52. `<!>color: expression(alert('test'))`
  53. Which fully rendered yields:
  54. `<p style="<!>color: expression(alert('test'))">`
  55. If we strip out the comment, then suddenly, the style attribute might
  56. lend itself to an [attribute based XSS
  57. attack](http://jeremiahgrossman.blogspot.com/2007/07/attribute-based-cross-site-scripting.html "Attribute Based XSS").
  58. I tried this on the three browsers I mentioned and nothing bad happened,
  59. so maybe its a non issue. But I figured it would probably make sense to
  60. go ahead and strip the HTML comments in the cases that the browser. So I
  61. decided to not strip any comments within an HTML tag, which means I have
  62. to identify HTML tags. That starts to get a bit ugly as \<foo \> is
  63. assumed to be an HTML tag and not displayed while \<çoo /\> is just
  64. content and displayed.
  65. Before I show the code, I should clarify something. Ive been a bit
  66. imprecise here. Technically, a comment starts with a character, but
  67. Ive referred to markup such as `<!>` as being a comment. Technically
  68. its not, but it behaves like one in the sense that the browser DOM
  69. recognizes it as such. With HTML you can have multiple comments between
  70. the \<! and the \> delimiters according to [section 3.2.5 of RFC
  71. 1866](http://www.freesoft.org/CIE/RFC/1866/15.htm "Section 3.2.5 RFC 1866").
  72. > 3.2.5. Comments
  73. >
  74. > To include comments in an HTML document, use a comment declaration. A
  75. > comment declaration consists of `<!' followed by zero or more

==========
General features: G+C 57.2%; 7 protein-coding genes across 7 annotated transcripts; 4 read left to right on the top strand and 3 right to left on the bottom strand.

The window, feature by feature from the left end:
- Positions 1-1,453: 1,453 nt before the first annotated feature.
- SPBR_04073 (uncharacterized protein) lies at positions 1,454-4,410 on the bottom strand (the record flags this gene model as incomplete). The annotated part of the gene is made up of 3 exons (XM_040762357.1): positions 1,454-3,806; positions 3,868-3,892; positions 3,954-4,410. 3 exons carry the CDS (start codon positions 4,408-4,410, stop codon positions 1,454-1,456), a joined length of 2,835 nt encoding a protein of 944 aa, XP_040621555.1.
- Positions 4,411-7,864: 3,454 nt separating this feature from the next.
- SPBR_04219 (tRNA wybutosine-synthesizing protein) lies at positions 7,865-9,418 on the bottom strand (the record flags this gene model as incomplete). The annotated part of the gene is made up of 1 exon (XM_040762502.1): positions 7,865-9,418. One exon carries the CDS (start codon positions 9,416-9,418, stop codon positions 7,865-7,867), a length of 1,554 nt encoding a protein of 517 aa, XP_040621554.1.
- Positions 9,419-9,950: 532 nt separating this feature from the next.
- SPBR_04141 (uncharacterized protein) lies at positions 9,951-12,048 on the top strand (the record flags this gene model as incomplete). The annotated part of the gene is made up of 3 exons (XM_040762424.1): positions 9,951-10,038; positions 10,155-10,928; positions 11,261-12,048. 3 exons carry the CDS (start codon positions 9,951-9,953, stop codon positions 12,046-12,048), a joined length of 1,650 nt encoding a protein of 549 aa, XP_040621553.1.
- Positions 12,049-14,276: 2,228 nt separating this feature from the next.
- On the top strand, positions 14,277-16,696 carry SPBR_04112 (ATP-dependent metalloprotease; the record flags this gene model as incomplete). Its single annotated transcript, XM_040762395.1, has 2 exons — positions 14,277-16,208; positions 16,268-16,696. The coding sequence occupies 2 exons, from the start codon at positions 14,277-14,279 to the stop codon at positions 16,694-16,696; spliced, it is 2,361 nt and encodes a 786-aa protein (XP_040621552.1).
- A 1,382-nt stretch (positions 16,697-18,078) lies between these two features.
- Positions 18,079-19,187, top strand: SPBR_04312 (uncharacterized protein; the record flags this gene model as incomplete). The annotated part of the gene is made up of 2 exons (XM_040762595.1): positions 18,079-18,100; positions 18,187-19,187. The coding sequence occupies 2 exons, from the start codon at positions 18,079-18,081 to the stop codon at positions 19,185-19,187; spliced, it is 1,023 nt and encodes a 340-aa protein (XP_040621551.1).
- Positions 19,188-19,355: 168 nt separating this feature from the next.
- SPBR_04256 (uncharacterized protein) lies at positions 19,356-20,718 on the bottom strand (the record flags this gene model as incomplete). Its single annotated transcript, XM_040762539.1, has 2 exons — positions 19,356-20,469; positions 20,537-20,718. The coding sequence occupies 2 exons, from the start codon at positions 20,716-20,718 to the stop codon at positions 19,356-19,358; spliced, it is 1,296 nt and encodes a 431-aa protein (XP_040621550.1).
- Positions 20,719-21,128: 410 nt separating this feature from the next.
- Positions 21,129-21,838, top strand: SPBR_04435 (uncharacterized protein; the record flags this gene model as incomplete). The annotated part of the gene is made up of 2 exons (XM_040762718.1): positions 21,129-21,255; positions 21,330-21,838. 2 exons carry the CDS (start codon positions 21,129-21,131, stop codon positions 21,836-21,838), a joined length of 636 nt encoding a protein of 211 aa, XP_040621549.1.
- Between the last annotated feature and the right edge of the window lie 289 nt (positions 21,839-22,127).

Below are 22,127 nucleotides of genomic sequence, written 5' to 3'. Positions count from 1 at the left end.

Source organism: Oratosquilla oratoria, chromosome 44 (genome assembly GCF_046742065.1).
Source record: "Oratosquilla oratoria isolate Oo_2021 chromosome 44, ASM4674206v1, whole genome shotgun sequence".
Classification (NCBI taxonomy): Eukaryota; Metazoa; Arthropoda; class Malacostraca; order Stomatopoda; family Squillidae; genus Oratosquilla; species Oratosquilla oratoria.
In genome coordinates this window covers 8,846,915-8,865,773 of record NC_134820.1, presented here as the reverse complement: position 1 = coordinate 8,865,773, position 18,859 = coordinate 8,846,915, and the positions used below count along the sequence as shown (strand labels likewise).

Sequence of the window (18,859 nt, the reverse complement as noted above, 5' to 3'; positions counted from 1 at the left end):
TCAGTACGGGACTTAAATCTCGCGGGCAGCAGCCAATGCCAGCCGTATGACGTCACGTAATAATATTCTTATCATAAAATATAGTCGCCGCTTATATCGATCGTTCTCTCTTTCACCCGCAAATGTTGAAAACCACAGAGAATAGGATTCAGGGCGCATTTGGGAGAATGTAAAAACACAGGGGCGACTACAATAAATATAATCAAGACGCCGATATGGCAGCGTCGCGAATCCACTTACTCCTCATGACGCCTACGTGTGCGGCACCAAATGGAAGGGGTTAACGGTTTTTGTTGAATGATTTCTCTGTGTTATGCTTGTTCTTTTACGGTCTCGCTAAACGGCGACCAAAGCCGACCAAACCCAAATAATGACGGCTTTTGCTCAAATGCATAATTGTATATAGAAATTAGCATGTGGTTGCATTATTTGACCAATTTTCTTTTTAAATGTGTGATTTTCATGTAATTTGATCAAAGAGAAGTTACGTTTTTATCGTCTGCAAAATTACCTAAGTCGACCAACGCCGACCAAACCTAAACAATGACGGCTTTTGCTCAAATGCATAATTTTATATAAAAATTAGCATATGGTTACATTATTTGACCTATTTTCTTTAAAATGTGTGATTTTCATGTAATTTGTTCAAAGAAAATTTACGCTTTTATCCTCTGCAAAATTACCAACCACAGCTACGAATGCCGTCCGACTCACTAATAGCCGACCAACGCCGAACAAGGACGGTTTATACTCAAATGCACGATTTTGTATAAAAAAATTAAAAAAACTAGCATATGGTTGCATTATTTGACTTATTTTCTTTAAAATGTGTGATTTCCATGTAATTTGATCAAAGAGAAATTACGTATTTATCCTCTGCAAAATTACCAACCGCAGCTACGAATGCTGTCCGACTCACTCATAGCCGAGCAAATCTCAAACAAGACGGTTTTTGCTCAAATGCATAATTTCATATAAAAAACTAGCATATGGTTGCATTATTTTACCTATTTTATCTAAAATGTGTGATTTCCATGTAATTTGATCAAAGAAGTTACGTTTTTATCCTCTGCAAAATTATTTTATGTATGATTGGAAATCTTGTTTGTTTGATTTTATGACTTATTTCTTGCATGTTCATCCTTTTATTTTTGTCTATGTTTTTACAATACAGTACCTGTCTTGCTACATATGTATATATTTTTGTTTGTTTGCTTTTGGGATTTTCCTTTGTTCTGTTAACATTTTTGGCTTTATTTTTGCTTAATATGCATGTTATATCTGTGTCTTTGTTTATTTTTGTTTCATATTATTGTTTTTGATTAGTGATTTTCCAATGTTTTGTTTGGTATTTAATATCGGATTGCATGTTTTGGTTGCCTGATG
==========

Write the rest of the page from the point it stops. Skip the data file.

76. > comments followed by `>'. Each comment starts with `--' and includes
  77. > all text up to and including the next occurrence of `--'. In a
  78. > comment declaration, white space is allowed after each comment, but
  79. > not before the first comment. The entire comment declaration is
  80. > ignored.
  81. >
  82. > NOTE - Some historical HTML implementations incorrectly consider
  83. > any `>' character to be the termination of a comment.
  84. >
  85. > For example:
  86. >
  87. > <!DOCTYPE HTML PUBLIC "-//IETF//DTD HTML 2.0//EN">
  88. > <HEAD>
  89. > <TITLE>HTML Comment Example</TITLE>
  90. > <!-- Id: html-sgml.sgm,v 1.5 1995/05/26 21:29:50 connolly Exp -->
  91. > <!-- another -- -- comment -->
  92. > <!>
  93. > </HEAD>
  94. > <BODY>
  95. > <p> <!- not a comment, just regular old data characters ->
  96. >
  97. The code I wrote today was straight up old school procedural code with
  98. no attempt to make it modular, maintainable, object oriented, etc I
  99. posted it [to refactormycode.com
  100. here](http://refactormycode.com/codes/597-strip-html-comments "Refactor My Code")
  101. with the unit tests I defined.
  102. In the end, I might not use this code as I realized later that what I
  103. really should be doing in the particular scenario I have is simply
  104. stripping all HTML tags and comments. In any case, I hope to never have
  105. to parse HTML again. ;)